What should the Rudd Labor Government do to address Australia’s future policy needs? Is deficit public spending the solution? Should higher levels of public spending be promoted immediately, given that major problems may lie ahead with Australian businesses and banks possibly needing vast funds to bail them out if Australia does experience a severe recession?
In all probability, the Australian government (like all Western or capable governments) has little choice (in the short term) but to spend much more to offset the declining role of the private sector as recession sets in; although one hopes that debate between Australia’s political parties, interest groups and public opinion is extensive enough to ensure that spending is directed to the most productive areas and distributed fairly.
With China’s economy growing by 6.8 per cent in the fourth quarter of 2008, its slowest pace in seven years, it will be a long time yet before it alone can fuel international economic growth given that its economy in 2008 represented just over 5 per cent of world GDP compared to 36 per cent for the US, Japan, Germany, France and Britain alone (CIA World Factbook). Preliminary estimates already indicate that GDP in the OECD fell by 1.5 per cent in the fourth quarter of 2008, the largest fall since OECD records began in 1960.
With Labor sticking to a belief that declining tax revenue will be a temporary problem, and ruling out tax increases to pay for upcoming budget deficits (Philip Dorling, Canberra Times, February 16, 2009), this may be wishful thinking. Tougher access to credit may slow international economic growth for years with most developed economies already having high levels of per capita debt (private and public), thus complicating future spending and consumption possibilities.
It is worth noting that Australia’s net debt (total private and public) is already at about 60 per cent of GDP (or $658 billion) after being 38 per cent in 1996. This is despite the Howard government eliminating Commonwealth debt after public sector borrowing increased by an average 5 per cent of GDP a year from 1974-75 to 1986-87.
To a large degree, the policy options available to Western nations cannot be explained without reference to international considerations. While Western nations have been prepared to lose some global share of GDP in recent decades, this willingness will be tested in the future if rising developing nations do not play by the same rules, especially if social welfare expenditures in Western nations come under much greater pressure.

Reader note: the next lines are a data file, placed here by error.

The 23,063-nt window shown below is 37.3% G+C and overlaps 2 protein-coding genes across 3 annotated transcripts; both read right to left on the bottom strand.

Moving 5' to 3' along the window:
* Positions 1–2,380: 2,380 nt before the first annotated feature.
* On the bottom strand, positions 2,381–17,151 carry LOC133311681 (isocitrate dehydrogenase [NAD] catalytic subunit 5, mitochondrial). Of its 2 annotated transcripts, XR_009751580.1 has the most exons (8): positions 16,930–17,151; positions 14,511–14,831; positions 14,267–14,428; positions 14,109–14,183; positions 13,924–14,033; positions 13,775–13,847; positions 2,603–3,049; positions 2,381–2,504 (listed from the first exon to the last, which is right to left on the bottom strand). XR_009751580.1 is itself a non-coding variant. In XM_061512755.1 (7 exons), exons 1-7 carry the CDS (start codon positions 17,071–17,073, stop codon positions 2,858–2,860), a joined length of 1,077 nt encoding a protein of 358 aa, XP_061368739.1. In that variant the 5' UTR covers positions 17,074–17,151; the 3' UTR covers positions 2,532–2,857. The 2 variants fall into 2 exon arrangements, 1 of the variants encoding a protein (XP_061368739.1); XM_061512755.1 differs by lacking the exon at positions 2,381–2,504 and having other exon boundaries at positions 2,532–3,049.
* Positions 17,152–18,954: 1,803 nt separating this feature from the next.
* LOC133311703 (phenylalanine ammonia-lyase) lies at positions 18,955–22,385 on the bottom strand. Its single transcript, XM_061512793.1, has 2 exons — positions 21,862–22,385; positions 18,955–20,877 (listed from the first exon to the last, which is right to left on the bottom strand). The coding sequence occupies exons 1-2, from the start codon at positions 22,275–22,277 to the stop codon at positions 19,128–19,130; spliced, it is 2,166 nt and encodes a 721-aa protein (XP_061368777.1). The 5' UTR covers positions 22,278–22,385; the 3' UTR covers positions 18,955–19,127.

It may well be that China and India will play a greater role in future years (reflecting the growing size of their economies). This may include making important contributions to various international organisations with greater pressure placed on them to adhere to certain international agreements (perhaps even in relation to the environment).
China may also succumb to greater pressure to allow its currency to fluctuate, promote domestic economic activity rather than having such a high reliance on exports, and increasingly accept the demands of a growing middle class and public consciousness that will expect that government does much more to meet social welfare and environmental needs. China may also need to accept the boom and bust that accompanies economic cycles despite recent concern about the stability of its $US1.95 trillion foreign reserves, which includes $US682 billion holdings of US government debt (Belinda Cao & Judy Chen, Bloomberg, February 11, 2009).
But even if a relatively peaceful transition of power arrangements occurs and general support for freer trade remains - which is preferable to any return to full-blown protectionism - greater pressure will emerge on Australian governments to adopt extensive reform.
In a sense, we are returning to debates that were evident in the late 1980s, as noted by Ross Gittins when he expressed concern that “national investment exceeded national savings by 4.5 per cent of GDP, roughly the size of the current account deficit” (Sydney Morning Herald, May 1, 1989). The current account deficit had previously averaged about 2.5 per cent during the 1960s and 1970s.
While a higher current account deficit is not always bad, as domestic firms do have greater access to foreign savings which help funds infrastructure, company expansion and new enterprises, things can go wrong especially when world growth slows. If Australia’s level of debt is increasingly viewed as unsustainable, this may lead to a large withdrawal of capital and a shortfall in Australia’s savings. And if demand for Australian exports falls but import levels remain similar, this will lead to higher debt repayments in order to fund the current account deficit.
Quite simply, all developed nations (including Australia) are in trouble despite recent attempts to balance compassion and competitiveness as seen by most OECD nations increasing social welfare expenditure as a proportion of GDP between 1990 and 2005 with Australia’s level rising from 13.6 to 17.1 per cent of GDP compared to the OECD average level rising from 18.1 to 20.5 per cent (OECD.StatExtracts).
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